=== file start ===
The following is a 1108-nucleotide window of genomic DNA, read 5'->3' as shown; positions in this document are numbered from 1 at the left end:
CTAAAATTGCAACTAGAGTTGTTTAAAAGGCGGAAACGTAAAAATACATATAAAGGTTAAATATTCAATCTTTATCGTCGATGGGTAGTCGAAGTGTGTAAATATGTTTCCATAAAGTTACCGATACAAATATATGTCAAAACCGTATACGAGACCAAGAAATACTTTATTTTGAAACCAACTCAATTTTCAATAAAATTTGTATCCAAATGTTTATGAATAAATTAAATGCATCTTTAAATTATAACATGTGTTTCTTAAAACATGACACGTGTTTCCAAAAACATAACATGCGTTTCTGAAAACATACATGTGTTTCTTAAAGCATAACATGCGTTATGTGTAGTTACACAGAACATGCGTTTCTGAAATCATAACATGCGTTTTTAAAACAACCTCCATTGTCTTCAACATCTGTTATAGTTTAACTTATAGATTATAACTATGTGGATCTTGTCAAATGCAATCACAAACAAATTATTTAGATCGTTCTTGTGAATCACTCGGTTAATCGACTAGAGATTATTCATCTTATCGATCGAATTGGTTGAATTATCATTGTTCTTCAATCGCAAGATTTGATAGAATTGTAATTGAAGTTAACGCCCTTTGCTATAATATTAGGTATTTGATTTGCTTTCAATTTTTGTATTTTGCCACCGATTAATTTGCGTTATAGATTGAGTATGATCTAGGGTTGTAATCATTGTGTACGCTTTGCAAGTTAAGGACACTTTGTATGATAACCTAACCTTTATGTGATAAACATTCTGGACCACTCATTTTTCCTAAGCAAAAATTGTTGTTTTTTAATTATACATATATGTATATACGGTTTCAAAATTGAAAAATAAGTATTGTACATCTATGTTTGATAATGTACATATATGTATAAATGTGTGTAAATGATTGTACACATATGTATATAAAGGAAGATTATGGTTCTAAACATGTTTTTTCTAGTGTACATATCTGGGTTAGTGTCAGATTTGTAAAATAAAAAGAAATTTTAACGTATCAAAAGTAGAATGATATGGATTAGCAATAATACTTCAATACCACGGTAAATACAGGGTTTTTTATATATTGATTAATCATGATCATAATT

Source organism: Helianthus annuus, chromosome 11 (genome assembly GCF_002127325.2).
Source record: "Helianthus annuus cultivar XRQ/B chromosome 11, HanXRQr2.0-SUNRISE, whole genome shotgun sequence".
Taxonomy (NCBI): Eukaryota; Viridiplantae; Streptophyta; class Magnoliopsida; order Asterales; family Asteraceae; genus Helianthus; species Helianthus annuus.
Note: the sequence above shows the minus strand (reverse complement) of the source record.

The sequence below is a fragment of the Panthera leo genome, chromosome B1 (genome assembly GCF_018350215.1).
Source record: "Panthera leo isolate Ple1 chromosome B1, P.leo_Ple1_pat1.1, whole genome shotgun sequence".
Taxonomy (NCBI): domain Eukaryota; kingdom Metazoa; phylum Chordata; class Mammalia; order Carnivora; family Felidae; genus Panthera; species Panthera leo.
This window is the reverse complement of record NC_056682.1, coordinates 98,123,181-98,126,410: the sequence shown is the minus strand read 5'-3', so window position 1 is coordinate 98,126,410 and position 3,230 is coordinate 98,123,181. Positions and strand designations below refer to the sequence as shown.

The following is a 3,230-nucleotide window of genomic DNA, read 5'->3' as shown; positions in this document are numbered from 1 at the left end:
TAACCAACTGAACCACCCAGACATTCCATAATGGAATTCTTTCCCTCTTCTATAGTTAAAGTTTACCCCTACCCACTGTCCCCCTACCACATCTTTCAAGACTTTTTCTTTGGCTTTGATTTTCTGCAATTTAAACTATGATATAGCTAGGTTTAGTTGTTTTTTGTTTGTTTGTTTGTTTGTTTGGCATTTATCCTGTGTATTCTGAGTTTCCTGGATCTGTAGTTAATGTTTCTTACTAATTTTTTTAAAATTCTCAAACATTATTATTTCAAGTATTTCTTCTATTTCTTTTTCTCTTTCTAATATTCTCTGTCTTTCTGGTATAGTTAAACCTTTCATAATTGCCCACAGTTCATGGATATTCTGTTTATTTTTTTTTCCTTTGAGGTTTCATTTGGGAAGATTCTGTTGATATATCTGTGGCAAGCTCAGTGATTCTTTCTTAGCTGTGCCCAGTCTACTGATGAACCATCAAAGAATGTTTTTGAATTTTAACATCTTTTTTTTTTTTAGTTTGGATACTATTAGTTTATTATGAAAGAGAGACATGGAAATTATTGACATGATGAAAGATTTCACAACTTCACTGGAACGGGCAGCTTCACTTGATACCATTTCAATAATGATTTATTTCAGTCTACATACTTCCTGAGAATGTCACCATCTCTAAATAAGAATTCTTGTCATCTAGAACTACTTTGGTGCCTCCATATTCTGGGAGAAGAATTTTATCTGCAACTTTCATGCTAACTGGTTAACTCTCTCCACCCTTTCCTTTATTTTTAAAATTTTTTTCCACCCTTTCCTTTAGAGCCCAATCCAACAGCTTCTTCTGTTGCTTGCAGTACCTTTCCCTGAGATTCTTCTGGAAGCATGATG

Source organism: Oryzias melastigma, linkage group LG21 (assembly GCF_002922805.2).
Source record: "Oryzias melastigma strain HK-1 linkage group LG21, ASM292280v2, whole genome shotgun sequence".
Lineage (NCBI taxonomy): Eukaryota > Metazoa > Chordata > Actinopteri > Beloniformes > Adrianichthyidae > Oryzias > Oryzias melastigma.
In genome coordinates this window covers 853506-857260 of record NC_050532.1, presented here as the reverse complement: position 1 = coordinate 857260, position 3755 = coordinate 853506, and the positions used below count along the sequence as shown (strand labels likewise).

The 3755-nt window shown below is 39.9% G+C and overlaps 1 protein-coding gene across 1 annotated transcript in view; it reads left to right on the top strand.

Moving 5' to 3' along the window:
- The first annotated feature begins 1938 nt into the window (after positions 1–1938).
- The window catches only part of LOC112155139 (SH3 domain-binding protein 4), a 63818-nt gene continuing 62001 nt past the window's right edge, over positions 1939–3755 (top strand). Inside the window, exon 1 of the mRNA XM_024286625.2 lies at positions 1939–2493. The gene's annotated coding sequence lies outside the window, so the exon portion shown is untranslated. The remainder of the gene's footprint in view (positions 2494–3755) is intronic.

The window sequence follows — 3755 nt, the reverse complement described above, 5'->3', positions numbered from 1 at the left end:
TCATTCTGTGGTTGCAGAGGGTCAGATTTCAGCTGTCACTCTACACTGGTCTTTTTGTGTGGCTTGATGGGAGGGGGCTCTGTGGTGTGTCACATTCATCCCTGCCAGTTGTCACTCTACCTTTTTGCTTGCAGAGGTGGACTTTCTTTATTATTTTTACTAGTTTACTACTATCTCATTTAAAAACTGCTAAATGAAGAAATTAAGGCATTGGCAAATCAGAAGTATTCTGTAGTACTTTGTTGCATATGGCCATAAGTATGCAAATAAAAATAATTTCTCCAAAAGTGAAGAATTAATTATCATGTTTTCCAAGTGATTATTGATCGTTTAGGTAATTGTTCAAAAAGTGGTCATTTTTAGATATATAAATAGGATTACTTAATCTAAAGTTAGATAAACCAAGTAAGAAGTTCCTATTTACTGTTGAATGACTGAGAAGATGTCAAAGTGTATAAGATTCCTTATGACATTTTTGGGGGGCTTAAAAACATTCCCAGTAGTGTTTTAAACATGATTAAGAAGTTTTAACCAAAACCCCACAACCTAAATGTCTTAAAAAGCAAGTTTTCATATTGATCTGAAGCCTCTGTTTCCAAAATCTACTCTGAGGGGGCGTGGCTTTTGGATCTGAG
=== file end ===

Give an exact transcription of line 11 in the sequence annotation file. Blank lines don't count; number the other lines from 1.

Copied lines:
The following is a 3,230-nucleotide window of genomic DNA, read 5'->3' as shown; positions in this document are numbered from 1 at the left end: